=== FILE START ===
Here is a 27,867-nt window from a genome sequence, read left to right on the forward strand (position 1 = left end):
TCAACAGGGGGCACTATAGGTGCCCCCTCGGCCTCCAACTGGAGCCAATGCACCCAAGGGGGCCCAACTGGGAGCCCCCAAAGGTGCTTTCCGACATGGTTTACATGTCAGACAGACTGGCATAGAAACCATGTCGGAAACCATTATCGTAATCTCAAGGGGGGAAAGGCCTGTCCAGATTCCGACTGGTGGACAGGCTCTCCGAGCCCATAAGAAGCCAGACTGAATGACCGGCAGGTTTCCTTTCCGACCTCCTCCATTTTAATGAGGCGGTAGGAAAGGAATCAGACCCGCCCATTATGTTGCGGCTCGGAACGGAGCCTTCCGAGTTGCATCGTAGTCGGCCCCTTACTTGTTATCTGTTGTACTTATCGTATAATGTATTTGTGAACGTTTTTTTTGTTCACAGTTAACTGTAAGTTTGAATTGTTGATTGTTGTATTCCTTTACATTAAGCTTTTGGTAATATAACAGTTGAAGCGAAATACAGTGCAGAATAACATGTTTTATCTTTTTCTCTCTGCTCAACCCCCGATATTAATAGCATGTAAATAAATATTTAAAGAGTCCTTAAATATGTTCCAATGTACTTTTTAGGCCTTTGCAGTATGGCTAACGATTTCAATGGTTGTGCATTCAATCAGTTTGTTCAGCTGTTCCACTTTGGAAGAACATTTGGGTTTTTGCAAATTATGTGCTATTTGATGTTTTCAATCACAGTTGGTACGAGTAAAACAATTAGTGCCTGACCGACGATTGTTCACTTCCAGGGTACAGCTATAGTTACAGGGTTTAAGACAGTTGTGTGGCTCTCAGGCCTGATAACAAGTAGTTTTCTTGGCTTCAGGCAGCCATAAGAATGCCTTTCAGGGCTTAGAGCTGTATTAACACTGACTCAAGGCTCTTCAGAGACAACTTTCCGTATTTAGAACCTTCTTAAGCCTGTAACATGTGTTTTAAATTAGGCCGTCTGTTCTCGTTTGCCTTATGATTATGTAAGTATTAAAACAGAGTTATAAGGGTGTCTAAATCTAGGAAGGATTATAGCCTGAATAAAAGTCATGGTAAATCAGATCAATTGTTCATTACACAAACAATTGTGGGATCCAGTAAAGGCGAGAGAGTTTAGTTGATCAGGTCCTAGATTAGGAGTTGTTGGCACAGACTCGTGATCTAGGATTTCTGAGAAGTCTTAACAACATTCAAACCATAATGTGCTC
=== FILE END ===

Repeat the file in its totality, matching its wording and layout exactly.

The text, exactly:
Here is a 27,867-nt window from a genome sequence, read left to right on the forward strand (position 1 = left end):
TCAACAGGGGGCACTATAGGTGCCCCCTCGGCCTCCAACTGGAGCCAATGCACCCAAGGGGGCCCAACTGGGAGCCCCCAAAGGTGCTTTCCGACATGGTTTACATGTCAGACAGACTGGCATAGAAACCATGTCGGAAACCATTATCGTAATCTCAAGGGGGGAAAGGCCTGTCCAGATTCCGACTGGTGGACAGGCTCTCCGAGCCCATAAGAAGCCAGACTGAATGACCGGCAGGTTTCCTTTCCGACCTCCTCCATTTTAATGAGGCGGTAGGAAAGGAATCAGACCCGCCCATTATGTTGCGGCTCGGAACGGAGCCTTCCGAGTTGCATCGTAGTCGGCCCCTTACTTGTTATCTGTTGTACTTATCGTATAATGTATTTGTGAACGTTTTTTTTGTTCACAGTTAACTGTAAGTTTGAATTGTTGATTGTTGTATTCCTTTACATTAAGCTTTTGGTAATATAACAGTTGAAGCGAAATACAGTGCAGAATAACATGTTTTATCTTTTTCTCTCTGCTCAACCCCCGATATTAATAGCATGTAAATAAATATTTAAAGAGTCCTTAAATATGTTCCAATGTACTTTTTAGGCCTTTGCAGTATGGCTAACGATTTCAATGGTTGTGCATTCAATCAGTTTGTTCAGCTGTTCCACTTTGGAAGAACATTTGGGTTTTTGCAAATTATGTGCTATTTGATGTTTTCAATCACAGTTGGTACGAGTAAAACAATTAGTGCCTGACCGACGATTGTTCACTTCCAGGGTACAGCTATAGTTACAGGGTTTAAGACAGTTGTGTGGCTCTCAGGCCTGATAACAAGTAGTTTTCTTGGCTTCAGGCAGCCATAAGAATGCCTTTCAGGGCTTAGAGCTGTATTAACACTGACTCAAGGCTCTTCAGAGACAACTTTCCGTATTTAGAACCTTCTTAAGCCTGTAACATGTGTTTTAAATTAGGCCGTCTGTTCTCGTTTGCCTTATGATTATGTAAGTATTAAAACAGAGTTATAAGGGTGTCTAAATCTAGGAAGGATTATAGCCTGAATAAAAGTCATGGTAAATCAGATCAATTGTTCATTACACAAACAATTGTGGGATCCAGTAAAGGCGAGAGAGTTTAGTTGATCAGGTCCTAGATTAGGAGTTGTTGGCACAGACTCGTGATCTAGGATTTCTGAGAAGTCTTAACAACATTCAAACCATAATGTGCTC